SEO, Latent Semantic Indexing and Natural Language Processing
By Michael Marshall
There has been much discussion lately about content relevancy
and the relationship between Latent Semantic Indexing (LSI)
and search engine optimization.
Some say LSI has nothing to do with how Google scores
pages. Others hail
LSI as a powerful method of optimizing or theming your content
and leads to marked improvement in natural search results.
Before proceeding, it is important to point out that there is
much confusion and misconception in the SEO industry with
regard to LSI. Within
the industry among the typical SEO professional, the term LSI
is used quite pervasively but also quite loosely.
Almost any technology that a search engine might use to
aid in the process of determining the meaning of content gets
labeled as LSI. The
way most in the world of SEO use LSI has really become a catch
all term for any technology used for the purpose of semantic
LSI is really a specific implementation of a whole family of
approaches to semantic analysis, all of which might be said
properly to fall under the area of Natural Language Processing
(NLP). Even the description which some critics of LSI
provide, while accurate as far as they go, are only a
description of one way of going about LSI which
itself is only one method in the world of NLP. Google
could be using any of these other forms of LSI or even different approaches under NLP,
any number of which still focuses on find meaning in a hidden
or latent fashion.
weakness of the form of LSI some
critics describe is its scalability. They are correct in
that and for that reason a search engine like Google would
most likely not be using that particular form of LSI.
However, they could be using some other form of LSI and
most definitely do use one or more of the other many different
approaches to semantic analysis within NLP.
experiments with search results to show that Google is not
using LSI (as
popularly described). Off
the top of my head, there are a few substantive reasons why
such examples would not be a good test to determine whether LSI (as popularly described) was being used by
Comparing results between singular vs. plural and different verb
tenses has much more to do with linguistic stemming than it
does with LSI.
Some analyses of the examples totally ignore how much other factors
play a role in Google's algorithm and as such would obscure
the influence of LSI if you look merely at the number of
results returned and the ordering of those results.
Not seeing the differences one expects in the number of results and
similarity in the top 5 results only counts against the idea
of Google using LSI if one presupposes that LSI is
or must be the dominant factor in Google's algorithm. Not
even the most ardent proponents of LSI would hold to that.
such the problems, I agree with some critics that Google
probably does not use the form of LSI popularly described primarily because that
particular form does have a serious scalability issue. However,
as I have said, that is not the only form of LSI and LSI is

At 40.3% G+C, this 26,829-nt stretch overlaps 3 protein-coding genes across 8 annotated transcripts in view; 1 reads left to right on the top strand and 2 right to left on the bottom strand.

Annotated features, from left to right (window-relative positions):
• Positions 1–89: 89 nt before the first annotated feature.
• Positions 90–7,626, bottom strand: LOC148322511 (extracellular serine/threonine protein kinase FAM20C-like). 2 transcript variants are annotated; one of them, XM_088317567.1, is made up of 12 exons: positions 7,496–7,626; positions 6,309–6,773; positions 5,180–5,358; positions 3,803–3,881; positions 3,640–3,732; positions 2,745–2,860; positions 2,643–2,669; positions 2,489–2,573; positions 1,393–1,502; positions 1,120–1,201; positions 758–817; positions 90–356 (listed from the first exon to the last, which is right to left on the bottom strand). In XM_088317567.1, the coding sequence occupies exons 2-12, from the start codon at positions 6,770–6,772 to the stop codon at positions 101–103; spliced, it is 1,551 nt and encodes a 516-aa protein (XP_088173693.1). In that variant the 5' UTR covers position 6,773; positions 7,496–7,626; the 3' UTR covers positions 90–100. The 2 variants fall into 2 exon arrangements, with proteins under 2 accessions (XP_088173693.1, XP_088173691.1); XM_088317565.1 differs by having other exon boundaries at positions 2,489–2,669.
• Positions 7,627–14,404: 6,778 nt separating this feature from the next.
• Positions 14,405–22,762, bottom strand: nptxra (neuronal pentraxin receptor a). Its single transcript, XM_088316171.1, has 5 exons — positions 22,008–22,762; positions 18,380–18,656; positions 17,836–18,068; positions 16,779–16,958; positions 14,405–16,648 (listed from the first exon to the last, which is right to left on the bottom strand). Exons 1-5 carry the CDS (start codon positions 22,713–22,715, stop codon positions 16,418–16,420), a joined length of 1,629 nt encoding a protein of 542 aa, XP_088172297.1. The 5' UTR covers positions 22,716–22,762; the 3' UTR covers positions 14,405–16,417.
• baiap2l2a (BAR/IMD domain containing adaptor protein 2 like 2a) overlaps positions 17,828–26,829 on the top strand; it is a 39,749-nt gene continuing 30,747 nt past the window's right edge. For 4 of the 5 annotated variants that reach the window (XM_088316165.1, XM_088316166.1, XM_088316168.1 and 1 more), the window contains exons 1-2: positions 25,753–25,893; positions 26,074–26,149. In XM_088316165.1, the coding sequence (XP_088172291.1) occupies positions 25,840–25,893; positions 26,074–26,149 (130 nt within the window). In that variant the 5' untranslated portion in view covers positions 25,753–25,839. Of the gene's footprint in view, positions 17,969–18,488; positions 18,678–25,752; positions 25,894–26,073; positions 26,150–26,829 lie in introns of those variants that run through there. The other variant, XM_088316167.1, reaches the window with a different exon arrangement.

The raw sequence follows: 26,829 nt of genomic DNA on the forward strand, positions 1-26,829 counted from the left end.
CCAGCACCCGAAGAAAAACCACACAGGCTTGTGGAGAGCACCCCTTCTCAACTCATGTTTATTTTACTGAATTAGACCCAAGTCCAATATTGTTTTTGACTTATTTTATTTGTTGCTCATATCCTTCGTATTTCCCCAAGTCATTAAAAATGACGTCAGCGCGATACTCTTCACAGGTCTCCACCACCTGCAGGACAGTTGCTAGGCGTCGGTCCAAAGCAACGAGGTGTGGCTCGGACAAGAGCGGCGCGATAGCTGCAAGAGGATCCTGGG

not the only approach to NLP that a search engine like Google
definitely uses NLP technology in determining the meaning of
content and therefore NLP has a significant relationship and
importance to SEO. Some
awareness of and tools for NLP can greatly help in the
optimization of web page content for relevance and can have a
significant impact on performance in natural search results.
At the Marketing
Pilgrim blog, an interview with Joe Hall and Marie-Claire
Jenkins (C.J.), who is completing a PhD in Natural
Language Processing (NLP) and Artificial Intelligence at the
University of East Anglia, highlights the important
relationship between SEO and NLP.
Is there a relationship between SEO and NLP? If so, what is
is indeed a relationship.
search engines use words to assess what a web page is about, using
NLP amongst other techniques. The content on a web page
will help determine what the topic of the page is.
the techniques used in NLP allows us to provide the best
format and patterns for the search engine.
fact I think that the entire site is affected because
analysing a whole site, each page, helps to determine exactly
what a site is about. Seeing as NLP seeks to mimic human
language understanding, using common sense is a good idea.
is why search engines always recommend writing good relevant
should be pointed out that SEM S.C.O.U.T., a tool promoted by
Search Engine Workshops, does not use LSI;
it uses another very powerful (well-tested) method among the
many approaches to NLP.
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About Michael Marshall:
over 19 years experience in information technology covering a
wide range of specialties including: web design, software
engineering, e-commerce solutions, artificial intelligence,
and Internet marketing. He is a member of the World
Association of Internet Marketers and of SEO Professionals. He
has degrees in Linguistics, Philosophy and Theology.
Michael is a contributing author to SEOToday.com,
the premier website for SEM professionals, and a contributor
to “Building Your Business With Google for Dummies” by
Brad Hill (Wiley Publishing). He is a frequent presenter at
Ultra Advanced SEO Symposiums, a meeting of select masters of
the search engine marketing industry, and has been invited
many times to speak at Search
Engine Workshops. Michael is a licensed instructor
at the North
Carolina Search Engine Academy. He has also recently
become an instructor on search engine technologies at the U.S.